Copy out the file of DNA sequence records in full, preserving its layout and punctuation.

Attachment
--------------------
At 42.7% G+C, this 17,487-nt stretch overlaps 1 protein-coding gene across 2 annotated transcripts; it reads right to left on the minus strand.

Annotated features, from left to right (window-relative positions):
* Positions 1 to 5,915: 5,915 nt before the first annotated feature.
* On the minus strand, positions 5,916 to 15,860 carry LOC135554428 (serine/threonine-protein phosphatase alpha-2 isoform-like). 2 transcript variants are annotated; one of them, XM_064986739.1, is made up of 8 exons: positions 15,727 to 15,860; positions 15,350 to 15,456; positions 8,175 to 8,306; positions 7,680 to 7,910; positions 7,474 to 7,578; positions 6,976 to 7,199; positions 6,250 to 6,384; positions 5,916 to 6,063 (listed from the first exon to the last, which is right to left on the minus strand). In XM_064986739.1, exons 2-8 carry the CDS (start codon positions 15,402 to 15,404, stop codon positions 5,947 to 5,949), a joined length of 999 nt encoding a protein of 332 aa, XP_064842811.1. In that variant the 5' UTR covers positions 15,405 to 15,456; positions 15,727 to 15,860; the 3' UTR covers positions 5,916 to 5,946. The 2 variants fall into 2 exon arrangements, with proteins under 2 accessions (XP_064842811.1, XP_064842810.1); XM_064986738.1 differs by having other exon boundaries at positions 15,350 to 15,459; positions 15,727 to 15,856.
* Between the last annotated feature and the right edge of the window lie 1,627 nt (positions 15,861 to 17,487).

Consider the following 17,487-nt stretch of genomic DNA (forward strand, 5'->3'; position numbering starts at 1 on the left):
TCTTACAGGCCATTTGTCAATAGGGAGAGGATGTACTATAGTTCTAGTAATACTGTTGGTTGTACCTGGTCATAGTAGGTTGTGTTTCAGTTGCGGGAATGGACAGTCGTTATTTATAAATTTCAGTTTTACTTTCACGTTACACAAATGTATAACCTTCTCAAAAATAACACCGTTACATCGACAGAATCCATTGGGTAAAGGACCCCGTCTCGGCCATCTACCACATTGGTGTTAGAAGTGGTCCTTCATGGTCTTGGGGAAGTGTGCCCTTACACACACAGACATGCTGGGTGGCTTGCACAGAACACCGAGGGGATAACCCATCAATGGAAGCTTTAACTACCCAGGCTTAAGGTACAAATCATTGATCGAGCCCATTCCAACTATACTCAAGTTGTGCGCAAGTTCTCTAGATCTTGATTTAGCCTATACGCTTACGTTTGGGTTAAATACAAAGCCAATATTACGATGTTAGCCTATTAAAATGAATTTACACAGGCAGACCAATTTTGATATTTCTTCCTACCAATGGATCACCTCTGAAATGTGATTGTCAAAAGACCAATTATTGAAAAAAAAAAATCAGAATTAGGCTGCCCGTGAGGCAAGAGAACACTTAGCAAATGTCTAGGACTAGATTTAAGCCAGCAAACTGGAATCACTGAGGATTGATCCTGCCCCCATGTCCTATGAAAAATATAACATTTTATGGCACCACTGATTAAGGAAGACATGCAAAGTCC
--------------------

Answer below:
At 42.7% G+C, this 17,487-nt stretch overlaps 1 protein-coding gene across 2 annotated transcripts; it reads right to left on the minus strand.

Annotated features, from left to right (window-relative positions):
* Positions 1 to 5,915: 5,915 nt before the first annotated feature.
* On the minus strand, positions 5,916 to 15,860 carry LOC135554428 (serine/threonine-protein phosphatase alpha-2 isoform-like). 2 transcript variants are annotated; one of them, XM_064986739.1, is made up of 8 exons: positions 15,727 to 15,860; positions 15,350 to 15,456; positions 8,175 to 8,306; positions 7,680 to 7,910; positions 7,474 to 7,578; positions 6,976 to 7,199; positions 6,250 to 6,384; positions 5,916 to 6,063 (listed from the first exon to the last, which is right to left on the minus strand). In XM_064986739.1, exons 2-8 carry the CDS (start codon positions 15,402 to 15,404, stop codon positions 5,947 to 5,949), a joined length of 999 nt encoding a protein of 332 aa, XP_064842811.1. In that variant the 5' UTR covers positions 15,405 to 15,456; positions 15,727 to 15,860; the 3' UTR covers positions 5,916 to 5,946. The 2 variants fall into 2 exon arrangements, with proteins under 2 accessions (XP_064842811.1, XP_064842810.1); XM_064986738.1 differs by having other exon boundaries at positions 15,350 to 15,459; positions 15,727 to 15,856.
* Between the last annotated feature and the right edge of the window lie 1,627 nt (positions 15,861 to 17,487).

Consider the following 17,487-nt stretch of genomic DNA (forward strand, 5'->3'; position numbering starts at 1 on the left):
TCTTACAGGCCATTTGTCAATAGGGAGAGGATGTACTATAGTTCTAGTAATACTGTTGGTTGTACCTGGTCATAGTAGGTTGTGTTTCAGTTGCGGGAATGGACAGTCGTTATTTATAAATTTCAGTTTTACTTTCACGTTACACAAATGTATAACCTTCTCAAAAATAACACCGTTACATCGACAGAATCCATTGGGTAAAGGACCCCGTCTCGGCCATCTACCACATTGGTGTTAGAAGTGGTCCTTCATGGTCTTGGGGAAGTGTGCCCTTACACACACAGACATGCTGGGTGGCTTGCACAGAACACCGAGGGGATAACCCATCAATGGAAGCTTTAACTACCCAGGCTTAAGGTACAAATCATTGATCGAGCCCATTCCAACTATACTCAAGTTGTGCGCAAGTTCTCTAGATCTTGATTTAGCCTATACGCTTACGTTTGGGTTAAATACAAAGCCAATATTACGATGTTAGCCTATTAAAATGAATTTACACAGGCAGACCAATTTTGATATTTCTTCCTACCAATGGATCACCTCTGAAATGTGATTGTCAAAAGACCAATTATTGAAAAAAAAAAATCAGAATTAGGCTGCCCGTGAGGCAAGAGAACACTTAGCAAATGTCTAGGACTAGATTTAAGCCAGCAAACTGGAATCACTGAGGATTGATCCTGCCCCCATGTCCTATGAAAAATATAACATTTTATGGCACCACTGATTAAGGAAGACATGCAAAGTCC